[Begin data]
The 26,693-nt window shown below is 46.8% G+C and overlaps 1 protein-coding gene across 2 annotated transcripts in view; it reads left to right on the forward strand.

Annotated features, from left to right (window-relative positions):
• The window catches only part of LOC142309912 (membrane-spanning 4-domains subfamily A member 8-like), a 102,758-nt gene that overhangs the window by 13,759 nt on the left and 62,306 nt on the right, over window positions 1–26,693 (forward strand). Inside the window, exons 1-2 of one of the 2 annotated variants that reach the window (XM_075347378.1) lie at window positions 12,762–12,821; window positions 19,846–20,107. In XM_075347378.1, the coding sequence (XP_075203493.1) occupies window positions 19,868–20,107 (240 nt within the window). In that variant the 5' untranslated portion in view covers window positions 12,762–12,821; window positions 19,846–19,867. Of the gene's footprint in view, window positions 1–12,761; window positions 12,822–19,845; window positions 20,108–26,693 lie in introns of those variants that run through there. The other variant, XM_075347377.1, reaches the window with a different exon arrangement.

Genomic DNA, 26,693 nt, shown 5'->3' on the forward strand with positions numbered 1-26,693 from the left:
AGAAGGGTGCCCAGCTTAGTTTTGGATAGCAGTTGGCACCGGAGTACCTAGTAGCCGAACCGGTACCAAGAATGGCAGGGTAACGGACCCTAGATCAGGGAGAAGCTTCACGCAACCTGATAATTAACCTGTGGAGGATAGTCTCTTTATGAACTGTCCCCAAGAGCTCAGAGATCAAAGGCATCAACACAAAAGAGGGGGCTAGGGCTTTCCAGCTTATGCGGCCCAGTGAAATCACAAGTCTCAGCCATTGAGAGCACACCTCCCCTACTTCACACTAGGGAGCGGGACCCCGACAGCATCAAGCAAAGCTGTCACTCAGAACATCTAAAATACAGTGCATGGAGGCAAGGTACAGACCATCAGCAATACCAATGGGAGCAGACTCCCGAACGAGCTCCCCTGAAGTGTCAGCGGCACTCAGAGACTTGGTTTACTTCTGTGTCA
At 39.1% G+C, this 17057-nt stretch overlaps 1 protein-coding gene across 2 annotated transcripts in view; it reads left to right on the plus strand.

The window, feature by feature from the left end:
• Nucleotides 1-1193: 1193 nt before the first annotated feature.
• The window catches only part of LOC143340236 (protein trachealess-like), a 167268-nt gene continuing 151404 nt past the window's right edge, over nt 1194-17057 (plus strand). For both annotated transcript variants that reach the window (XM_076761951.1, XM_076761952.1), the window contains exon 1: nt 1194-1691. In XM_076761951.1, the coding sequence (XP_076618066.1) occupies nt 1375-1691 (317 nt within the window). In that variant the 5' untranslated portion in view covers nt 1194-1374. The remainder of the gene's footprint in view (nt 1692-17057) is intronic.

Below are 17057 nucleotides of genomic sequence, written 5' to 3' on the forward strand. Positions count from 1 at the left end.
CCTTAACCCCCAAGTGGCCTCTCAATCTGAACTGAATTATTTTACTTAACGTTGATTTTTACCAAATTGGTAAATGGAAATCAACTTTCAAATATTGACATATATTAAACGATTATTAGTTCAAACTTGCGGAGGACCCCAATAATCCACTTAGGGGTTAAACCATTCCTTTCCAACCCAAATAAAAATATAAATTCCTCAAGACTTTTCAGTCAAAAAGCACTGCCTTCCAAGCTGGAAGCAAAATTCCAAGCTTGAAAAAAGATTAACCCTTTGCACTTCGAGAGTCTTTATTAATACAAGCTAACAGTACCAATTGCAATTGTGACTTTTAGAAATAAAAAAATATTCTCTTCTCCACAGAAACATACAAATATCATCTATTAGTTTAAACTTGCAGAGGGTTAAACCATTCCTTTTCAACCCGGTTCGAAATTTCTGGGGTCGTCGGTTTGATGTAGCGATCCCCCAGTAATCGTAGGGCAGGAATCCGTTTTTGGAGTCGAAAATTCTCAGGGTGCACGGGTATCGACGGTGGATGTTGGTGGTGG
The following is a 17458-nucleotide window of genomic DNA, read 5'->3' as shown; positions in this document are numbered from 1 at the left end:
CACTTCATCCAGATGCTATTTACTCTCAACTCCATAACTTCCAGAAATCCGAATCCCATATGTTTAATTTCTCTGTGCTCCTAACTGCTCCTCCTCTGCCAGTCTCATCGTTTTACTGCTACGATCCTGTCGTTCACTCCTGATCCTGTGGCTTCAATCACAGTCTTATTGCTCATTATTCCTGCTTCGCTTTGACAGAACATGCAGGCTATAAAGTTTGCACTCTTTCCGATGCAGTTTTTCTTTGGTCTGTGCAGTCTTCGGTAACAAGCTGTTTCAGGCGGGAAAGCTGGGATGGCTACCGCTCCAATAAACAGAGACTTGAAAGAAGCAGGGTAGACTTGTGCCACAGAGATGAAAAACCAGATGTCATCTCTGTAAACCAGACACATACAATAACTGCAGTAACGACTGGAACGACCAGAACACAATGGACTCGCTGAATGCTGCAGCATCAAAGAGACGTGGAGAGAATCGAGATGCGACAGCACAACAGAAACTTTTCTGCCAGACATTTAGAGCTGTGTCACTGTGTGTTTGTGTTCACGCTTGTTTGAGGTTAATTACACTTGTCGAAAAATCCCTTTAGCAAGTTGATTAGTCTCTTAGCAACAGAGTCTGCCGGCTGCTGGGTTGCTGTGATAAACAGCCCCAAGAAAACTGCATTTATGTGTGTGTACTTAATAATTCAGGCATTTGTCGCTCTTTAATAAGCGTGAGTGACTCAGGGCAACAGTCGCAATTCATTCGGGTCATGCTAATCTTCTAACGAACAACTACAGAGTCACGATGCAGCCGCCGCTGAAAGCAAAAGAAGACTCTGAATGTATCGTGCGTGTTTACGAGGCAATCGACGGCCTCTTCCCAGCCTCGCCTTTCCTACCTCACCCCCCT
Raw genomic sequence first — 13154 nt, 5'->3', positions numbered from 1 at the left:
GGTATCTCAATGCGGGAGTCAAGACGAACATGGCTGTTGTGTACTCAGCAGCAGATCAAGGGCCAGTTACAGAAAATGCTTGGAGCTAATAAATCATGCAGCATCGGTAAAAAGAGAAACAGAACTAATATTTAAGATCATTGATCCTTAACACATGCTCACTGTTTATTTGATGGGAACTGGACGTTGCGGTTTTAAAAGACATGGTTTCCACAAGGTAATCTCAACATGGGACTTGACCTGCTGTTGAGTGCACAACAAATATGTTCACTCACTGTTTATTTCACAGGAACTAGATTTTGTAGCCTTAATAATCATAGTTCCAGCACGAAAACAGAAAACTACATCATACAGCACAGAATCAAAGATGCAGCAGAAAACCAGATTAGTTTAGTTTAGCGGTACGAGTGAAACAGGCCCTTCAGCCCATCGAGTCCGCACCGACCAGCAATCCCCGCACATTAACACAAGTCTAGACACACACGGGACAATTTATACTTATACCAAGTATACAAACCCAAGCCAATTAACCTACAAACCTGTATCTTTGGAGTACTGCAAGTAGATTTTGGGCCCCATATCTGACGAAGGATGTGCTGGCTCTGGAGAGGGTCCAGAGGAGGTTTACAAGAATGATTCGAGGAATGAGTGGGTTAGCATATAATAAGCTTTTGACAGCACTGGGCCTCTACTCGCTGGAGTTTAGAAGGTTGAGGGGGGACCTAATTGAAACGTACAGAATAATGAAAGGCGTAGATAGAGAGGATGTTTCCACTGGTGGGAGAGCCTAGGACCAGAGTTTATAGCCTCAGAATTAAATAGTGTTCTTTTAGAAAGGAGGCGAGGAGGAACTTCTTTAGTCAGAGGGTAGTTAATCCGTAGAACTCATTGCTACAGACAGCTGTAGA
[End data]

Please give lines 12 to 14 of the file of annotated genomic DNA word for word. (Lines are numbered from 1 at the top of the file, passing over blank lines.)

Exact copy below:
The following is a 17458-nucleotide window of genomic DNA, read 5'->3' as shown; positions in this document are numbered from 1 at the left end:
CACTTCATCCAGATGCTATTTACTCTCAACTCCATAACTTCCAGAAATCCGAATCCCATATGTTTAATTTCTCTGTGCTCCTAACTGCTCCTCCTCTGCCAGTCTCATCGTTTTACTGCTACGATCCTGTCGTTCACTCCTGATCCTGTGGCTTCAATCACAGTCTTATTGCTCATTATTCCTGCTTCGCTTTGACAGAACATGCAGGCTATAAAGTTTGCACTCTTTCCGATGCAGTTTTTCTTTGGTCTGTGCAGTCTTCGGTAACAAGCTGTTTCAGGCGGGAAAGCTGGGATGGCTACCGCTCCAATAAACAGAGACTTGAAAGAAGCAGGGTAGACTTGTGCCACAGAGATGAAAAACCAGATGTCATCTCTGTAAACCAGACACATACAATAACTGCAGTAACGACTGGAACGACCAGAACACAATGGACTCGCTGAATGCTGCAGCATCAAAGAGACGTGGAGAGAATCGAGATGCGACAGCACAACAGAAACTTTTCTGCCAGACATTTAGAGCTGTGTCACTGTGTGTTTGTGTTCACGCTTGTTTGAGGTTAATTACACTTGTCGAAAAATCCCTTTAGCAAGTTGATTAGTCTCTTAGCAACAGAGTCTGCCGGCTGCTGGGTTGCTGTGATAAACAGCCCCAAGAAAACTGCATTTATGTGTGTGTACTTAATAATTCAGGCATTTGTCGCTCTTTAATAAGCGTGAGTGACTCAGGGCAACAGTCGCAATTCATTCGGGTCATGCTAATCTTCTAACGAACAACTACAGAGTCACGATGCAGCCGCCGCTGAAAGCAAAAGAAGACTCTGAATGTATCGTGCGTGTTTACGAGGCAATCGACGGCCTCTTCCCAGCCTCGCCTTTCCTACCTCACCCCCCT
Raw genomic sequence first — 13154 nt, 5'->3', positions numbered from 1 at the left: